Foreign Minister Julie Bishop gets tough with North Korea (image via @JulieBishopMP).

'This tactic is as old as the human race itself: create an external threat to keep the populace under control.'

~Dr Norm Sanders

SO NOW we are supposed to be afraid of the Koreans hitting us with nuclear weapons.  

The headline in The Australian on 27 March 27 screamed:

'North Korean missile crisis: Bishop told Australia in firing line for nuclear attack.' 

Such an attack on Australian soil is highly unlikely for a number of reasons, but more of that later. What is interesting is the Turnbull Government's alacrity in seizing yet another opportunity to divert attention from its dismal performance.  

This tactic is as old as the human race itself: create an external threat to keep the populace under control. 

History is full of examples — such as Hermann Göring, late of the Third Reich, who explained in the Nuremberg Diary how to make people support an unpopular war through fear:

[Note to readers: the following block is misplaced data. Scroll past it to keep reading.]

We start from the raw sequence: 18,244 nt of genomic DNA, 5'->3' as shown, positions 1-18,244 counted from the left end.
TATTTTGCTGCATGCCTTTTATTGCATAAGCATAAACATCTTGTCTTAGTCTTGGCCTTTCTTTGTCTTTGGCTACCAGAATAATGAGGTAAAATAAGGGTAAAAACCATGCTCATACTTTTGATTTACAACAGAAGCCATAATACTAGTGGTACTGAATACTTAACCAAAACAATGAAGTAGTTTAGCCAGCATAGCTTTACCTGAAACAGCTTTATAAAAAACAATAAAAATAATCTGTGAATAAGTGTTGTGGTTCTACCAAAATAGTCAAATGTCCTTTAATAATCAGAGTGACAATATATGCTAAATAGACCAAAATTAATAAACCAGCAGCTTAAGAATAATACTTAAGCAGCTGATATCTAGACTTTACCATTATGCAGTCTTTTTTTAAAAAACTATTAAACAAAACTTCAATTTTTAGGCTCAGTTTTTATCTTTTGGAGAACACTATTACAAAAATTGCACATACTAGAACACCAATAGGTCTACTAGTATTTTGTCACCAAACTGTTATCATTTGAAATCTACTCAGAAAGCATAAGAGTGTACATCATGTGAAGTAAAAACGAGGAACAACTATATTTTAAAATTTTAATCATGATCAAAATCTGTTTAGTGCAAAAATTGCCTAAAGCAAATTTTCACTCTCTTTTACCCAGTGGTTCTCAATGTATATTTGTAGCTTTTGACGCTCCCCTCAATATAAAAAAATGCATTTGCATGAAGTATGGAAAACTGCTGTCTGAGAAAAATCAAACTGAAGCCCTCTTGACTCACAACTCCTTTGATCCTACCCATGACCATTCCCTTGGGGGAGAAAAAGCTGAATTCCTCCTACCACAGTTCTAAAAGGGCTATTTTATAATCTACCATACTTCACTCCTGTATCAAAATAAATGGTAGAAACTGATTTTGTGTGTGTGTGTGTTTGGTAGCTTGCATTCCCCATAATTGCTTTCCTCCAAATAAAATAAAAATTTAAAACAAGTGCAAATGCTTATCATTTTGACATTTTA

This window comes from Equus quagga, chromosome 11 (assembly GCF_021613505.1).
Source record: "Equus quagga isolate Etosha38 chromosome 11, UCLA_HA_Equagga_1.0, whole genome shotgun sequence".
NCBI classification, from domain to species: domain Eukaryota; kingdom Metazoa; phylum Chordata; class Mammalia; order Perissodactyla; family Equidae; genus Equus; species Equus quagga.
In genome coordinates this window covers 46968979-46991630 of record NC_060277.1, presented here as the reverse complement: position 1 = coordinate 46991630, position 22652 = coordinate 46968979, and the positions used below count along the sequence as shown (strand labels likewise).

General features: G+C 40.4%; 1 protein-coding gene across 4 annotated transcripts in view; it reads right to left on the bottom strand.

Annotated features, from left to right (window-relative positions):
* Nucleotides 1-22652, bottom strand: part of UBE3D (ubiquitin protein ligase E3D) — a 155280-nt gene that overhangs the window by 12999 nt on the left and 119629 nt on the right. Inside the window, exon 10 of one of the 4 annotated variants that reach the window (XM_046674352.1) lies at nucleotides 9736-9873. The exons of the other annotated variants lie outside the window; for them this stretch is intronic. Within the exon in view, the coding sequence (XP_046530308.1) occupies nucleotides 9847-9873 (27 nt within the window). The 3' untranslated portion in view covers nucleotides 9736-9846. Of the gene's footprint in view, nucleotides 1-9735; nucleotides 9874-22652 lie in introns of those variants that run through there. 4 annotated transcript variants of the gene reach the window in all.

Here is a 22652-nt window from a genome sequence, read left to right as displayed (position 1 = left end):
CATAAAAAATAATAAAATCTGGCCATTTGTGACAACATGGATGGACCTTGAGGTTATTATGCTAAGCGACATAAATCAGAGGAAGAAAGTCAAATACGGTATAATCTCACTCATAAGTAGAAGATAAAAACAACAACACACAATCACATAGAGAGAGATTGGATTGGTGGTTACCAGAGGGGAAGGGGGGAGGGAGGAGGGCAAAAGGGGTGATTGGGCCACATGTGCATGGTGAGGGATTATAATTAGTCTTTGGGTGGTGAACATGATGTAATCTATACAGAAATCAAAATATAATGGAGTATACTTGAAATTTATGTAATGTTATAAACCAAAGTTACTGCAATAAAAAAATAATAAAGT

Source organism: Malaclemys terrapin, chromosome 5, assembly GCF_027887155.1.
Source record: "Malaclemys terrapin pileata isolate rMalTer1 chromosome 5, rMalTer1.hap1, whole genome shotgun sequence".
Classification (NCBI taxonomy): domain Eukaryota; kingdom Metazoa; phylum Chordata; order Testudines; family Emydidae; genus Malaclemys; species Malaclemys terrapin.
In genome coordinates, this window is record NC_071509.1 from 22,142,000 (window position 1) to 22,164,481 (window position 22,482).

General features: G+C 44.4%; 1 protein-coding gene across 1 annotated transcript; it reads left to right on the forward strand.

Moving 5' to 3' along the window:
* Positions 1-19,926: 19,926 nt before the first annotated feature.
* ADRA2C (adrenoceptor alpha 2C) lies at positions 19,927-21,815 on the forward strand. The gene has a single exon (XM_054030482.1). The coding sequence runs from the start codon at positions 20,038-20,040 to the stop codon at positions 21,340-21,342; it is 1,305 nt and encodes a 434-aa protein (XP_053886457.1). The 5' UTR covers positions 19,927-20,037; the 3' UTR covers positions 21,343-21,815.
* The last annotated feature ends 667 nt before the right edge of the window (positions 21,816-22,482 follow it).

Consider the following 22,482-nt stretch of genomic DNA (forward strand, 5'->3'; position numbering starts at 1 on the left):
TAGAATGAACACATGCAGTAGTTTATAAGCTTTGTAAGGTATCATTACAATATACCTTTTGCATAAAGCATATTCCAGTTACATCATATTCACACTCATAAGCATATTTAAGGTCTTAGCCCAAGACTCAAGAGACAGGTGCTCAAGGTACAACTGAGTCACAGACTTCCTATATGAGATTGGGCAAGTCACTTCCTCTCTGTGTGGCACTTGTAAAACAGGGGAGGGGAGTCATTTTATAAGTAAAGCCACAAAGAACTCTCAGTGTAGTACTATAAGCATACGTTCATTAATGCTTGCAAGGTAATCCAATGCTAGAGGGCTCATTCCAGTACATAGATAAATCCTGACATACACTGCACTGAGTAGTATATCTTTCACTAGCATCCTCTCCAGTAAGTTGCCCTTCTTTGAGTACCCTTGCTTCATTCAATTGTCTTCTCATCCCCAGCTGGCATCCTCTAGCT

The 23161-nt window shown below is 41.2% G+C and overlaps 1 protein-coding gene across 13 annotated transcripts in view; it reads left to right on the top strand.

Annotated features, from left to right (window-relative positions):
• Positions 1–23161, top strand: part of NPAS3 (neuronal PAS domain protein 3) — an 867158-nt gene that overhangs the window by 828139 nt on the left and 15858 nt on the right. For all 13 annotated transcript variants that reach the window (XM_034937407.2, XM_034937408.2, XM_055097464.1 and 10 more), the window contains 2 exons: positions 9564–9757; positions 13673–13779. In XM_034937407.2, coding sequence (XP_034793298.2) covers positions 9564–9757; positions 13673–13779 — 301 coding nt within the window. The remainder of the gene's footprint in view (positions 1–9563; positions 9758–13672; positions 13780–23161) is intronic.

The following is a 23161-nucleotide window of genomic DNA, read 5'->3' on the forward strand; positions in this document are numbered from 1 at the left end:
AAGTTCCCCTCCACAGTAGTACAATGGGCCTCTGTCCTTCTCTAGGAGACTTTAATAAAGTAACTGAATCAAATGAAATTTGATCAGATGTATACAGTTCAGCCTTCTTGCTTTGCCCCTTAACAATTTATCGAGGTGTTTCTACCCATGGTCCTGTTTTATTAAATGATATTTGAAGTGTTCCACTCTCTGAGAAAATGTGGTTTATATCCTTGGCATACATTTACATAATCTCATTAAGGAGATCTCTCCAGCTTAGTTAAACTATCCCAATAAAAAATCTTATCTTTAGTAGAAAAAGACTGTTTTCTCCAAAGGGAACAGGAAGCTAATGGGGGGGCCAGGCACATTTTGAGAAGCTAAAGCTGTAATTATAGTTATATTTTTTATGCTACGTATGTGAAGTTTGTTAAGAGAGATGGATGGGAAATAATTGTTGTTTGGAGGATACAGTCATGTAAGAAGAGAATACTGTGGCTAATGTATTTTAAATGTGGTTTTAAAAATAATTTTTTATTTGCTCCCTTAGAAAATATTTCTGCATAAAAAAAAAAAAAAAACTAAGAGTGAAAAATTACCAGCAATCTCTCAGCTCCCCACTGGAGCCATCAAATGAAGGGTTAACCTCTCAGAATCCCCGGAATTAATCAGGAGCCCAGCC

'The people don't want war but they can always be brought to the bidding of the leaders. This is easy. All you have to do is tell them they are being attacked, and denounce the pacifists for lack of patriotism and for exposing the country to danger. It works the same in every country.'

American politicians are no less adept at creating fear and Lyndon B. Johnson is the clear gold medal winner in the field. He was responsible for the most controversial political advertisement ever made — Donald Trump notwithstanding. The ad came out during the 1964 presidential campaign, when Johnson was running against the hawkish Barry Goldwater.

This was the "Daisy" television commercial, which opened with a pretty little girl standing in a meadow complete with chirping birds. She is picking the petals off a daisy and counting each one. At "nine", a scary male voice starts counting down a missile launch. The little girl looks at the sky while the camera zooms in on her pupil, eventually blacking out the entire screen. At “zero”, there is a flash and a mushroom cloud.